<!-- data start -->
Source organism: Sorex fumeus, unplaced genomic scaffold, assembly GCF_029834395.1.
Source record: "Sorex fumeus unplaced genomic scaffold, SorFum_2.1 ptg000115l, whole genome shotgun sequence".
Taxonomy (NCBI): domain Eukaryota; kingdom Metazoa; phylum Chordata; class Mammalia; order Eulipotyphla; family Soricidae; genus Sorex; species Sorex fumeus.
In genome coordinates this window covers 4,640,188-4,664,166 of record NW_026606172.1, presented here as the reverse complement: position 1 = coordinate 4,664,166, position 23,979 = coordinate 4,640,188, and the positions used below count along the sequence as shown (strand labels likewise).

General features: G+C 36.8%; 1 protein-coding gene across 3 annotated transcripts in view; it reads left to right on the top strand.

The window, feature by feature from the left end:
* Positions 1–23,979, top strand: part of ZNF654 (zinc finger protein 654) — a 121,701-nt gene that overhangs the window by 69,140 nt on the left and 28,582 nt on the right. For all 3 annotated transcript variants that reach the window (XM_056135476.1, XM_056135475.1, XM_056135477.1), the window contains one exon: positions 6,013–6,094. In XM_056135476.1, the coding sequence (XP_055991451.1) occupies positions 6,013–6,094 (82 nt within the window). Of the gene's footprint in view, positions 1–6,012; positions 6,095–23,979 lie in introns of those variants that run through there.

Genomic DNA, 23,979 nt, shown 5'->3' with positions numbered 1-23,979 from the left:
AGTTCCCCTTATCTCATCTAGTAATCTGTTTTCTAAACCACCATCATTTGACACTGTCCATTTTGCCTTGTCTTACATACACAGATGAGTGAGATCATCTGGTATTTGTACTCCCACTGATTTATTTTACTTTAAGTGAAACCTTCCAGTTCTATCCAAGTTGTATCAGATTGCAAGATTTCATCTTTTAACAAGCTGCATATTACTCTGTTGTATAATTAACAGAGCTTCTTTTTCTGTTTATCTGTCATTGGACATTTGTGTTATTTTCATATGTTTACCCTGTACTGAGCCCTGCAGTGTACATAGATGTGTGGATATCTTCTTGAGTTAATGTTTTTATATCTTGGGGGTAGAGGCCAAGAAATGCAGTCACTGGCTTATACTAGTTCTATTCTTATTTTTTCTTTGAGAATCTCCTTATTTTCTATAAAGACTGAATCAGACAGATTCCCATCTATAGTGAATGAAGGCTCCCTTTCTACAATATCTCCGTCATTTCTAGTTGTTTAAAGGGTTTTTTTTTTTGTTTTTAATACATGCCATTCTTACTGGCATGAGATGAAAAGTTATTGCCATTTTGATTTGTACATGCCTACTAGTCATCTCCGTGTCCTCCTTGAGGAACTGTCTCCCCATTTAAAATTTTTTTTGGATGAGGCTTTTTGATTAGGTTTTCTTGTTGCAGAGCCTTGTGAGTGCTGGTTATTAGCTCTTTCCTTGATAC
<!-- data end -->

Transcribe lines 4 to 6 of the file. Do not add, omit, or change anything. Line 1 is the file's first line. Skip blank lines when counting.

In genome coordinates this window covers 4,640,188-4,664,166 of record NW_026606172.1, presented here as the reverse complement: position 1 = coordinate 4,664,166, position 23,979 = coordinate 4,640,188, and the positions used below count along the sequence as shown (strand labels likewise).

General features: G+C 36.8%; 1 protein-coding gene across 3 annotated transcripts in view; it reads left to right on the top strand.

The window, feature by feature from the left end: